Tags: CPU | Albert Einstein | MASPAR | William of Ockham | Univ. of Calif.

Occam's Blunt Razor

Occam's Blunt Razor

By Wednesday, 07 January 2015 04:27 PM Current | Bio | Archive

Whenever the media reports a strange phenomenon — a Bigfoot sighting, a psychic detective finding a missing person, a sea monster photo, or what-not — a veritable conga-line of skeptics is always on hand to decry it. To them, apparitions are simple optical illusions, hallucinations or hoaxes, and legendary creatures are, well . . . just legendary.

Experts use what’s called Occam’s razor to debunk conspiracy theories; atheists even use it to debunk religion. Similarly, scientists faced with unusual results in the laboratory are encouraged to consider the least complicated hypothesis supporting the simplest theory or physical model.

This guiding principle of adhering to the simplest explanation of anything is often said to have originated in the writings of the English Franciscan friar and philosopher William of Ockham (1287–1347). Occam is the Latin spelling.

Ironically, the idea goes back at least as far as Aristotle — “Nature operates in the shortest way possible.” For example, Ptolemy (90–168) wrote, "We consider it a good principle to explain the phenomena by the simplest hypothesis possible."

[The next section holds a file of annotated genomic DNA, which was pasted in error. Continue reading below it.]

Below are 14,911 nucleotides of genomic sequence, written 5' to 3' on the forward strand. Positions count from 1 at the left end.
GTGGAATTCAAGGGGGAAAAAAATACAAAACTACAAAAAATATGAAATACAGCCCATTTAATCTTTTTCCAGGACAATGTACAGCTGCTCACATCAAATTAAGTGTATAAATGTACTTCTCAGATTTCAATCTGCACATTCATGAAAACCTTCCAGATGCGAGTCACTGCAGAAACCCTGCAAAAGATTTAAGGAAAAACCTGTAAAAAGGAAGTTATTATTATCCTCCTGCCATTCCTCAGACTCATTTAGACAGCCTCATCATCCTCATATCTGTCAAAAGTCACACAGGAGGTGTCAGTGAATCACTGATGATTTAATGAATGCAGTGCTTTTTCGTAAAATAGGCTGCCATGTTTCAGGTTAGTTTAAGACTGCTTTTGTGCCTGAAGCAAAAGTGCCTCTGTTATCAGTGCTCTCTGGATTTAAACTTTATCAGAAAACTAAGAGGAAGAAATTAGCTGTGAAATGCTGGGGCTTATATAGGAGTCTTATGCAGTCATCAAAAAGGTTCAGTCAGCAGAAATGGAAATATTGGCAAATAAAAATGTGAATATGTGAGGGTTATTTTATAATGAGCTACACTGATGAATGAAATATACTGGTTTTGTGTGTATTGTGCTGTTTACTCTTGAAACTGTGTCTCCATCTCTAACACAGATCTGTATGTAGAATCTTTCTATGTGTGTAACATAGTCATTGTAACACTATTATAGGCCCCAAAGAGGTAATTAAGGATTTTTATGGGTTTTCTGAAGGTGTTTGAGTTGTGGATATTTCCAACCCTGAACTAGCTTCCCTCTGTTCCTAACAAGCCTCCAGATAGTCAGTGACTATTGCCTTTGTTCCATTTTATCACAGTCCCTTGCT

Indeed, just about every major intellectual figure in human history has made a similar statement: John Duns Scotus, Maimonides, Robert Grosseteste, Thomas Aquinas, Isaac Newton, Gottfried Wilhelm Leibniz, Ernest Mach, Bertrand Russell, Ray Solomonoff, Steven Hawking, and even the Hindu philosopher Madhvacharya (1238–1317) who wrote in verse 400 of his Vishnu-Tattva-Nirnaya, “To make two suppositions when one is enough is to err by way of excessive supposition.”

Amusingly, the exact words attributed to Ockham, “entia non sunt multiplicanda praeter necessitatem” (entities must not be multiplied beyond necessity) do not appear in his works. He did, however, write, “It is futile to do with more things that which can be done with fewer.”